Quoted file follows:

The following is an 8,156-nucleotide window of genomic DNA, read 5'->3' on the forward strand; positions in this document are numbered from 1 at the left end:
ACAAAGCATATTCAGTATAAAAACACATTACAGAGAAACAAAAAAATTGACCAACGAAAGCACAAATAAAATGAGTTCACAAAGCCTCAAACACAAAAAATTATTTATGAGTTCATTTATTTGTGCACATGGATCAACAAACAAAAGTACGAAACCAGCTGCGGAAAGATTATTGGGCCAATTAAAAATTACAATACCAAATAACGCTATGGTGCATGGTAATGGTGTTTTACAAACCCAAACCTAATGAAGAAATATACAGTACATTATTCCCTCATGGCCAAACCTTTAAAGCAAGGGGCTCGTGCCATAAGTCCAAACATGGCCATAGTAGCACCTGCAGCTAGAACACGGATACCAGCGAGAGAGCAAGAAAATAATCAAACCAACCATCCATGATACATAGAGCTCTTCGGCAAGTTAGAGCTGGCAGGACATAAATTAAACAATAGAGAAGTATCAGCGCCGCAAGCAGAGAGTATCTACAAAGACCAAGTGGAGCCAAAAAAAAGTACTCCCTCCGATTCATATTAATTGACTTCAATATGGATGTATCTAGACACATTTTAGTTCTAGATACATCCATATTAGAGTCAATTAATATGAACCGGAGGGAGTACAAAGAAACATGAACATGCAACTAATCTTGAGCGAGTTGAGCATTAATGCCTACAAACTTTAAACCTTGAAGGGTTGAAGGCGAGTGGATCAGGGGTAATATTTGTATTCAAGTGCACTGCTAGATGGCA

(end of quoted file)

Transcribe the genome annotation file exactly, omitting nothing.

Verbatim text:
The following is an 8,156-nucleotide window of genomic DNA, read 5'->3' on the forward strand; positions in this document are numbered from 1 at the left end:
ACAAAGCATATTCAGTATAAAAACACATTACAGAGAAACAAAAAAATTGACCAACGAAAGCACAAATAAAATGAGTTCACAAAGCCTCAAACACAAAAAATTATTTATGAGTTCATTTATTTGTGCACATGGATCAACAAACAAAAGTACGAAACCAGCTGCGGAAAGATTATTGGGCCAATTAAAAATTACAATACCAAATAACGCTATGGTGCATGGTAATGGTGTTTTACAAACCCAAACCTAATGAAGAAATATACAGTACATTATTCCCTCATGGCCAAACCTTTAAAGCAAGGGGCTCGTGCCATAAGTCCAAACATGGCCATAGTAGCACCTGCAGCTAGAACACGGATACCAGCGAGAGAGCAAGAAAATAATCAAACCAACCATCCATGATACATAGAGCTCTTCGGCAAGTTAGAGCTGGCAGGACATAAATTAAACAATAGAGAAGTATCAGCGCCGCAAGCAGAGAGTATCTACAAAGACCAAGTGGAGCCAAAAAAAAGTACTCCCTCCGATTCATATTAATTGACTTCAATATGGATGTATCTAGACACATTTTAGTTCTAGATACATCCATATTAGAGTCAATTAATATGAACCGGAGGGAGTACAAAGAAACATGAACATGCAACTAATCTTGAGCGAGTTGAGCATTAATGCCTACAAACTTTAAACCTTGAAGGGTTGAAGGCGAGTGGATCAGGGGTAATATTTGTATTCAAGTGCACTGCTAGATGGCA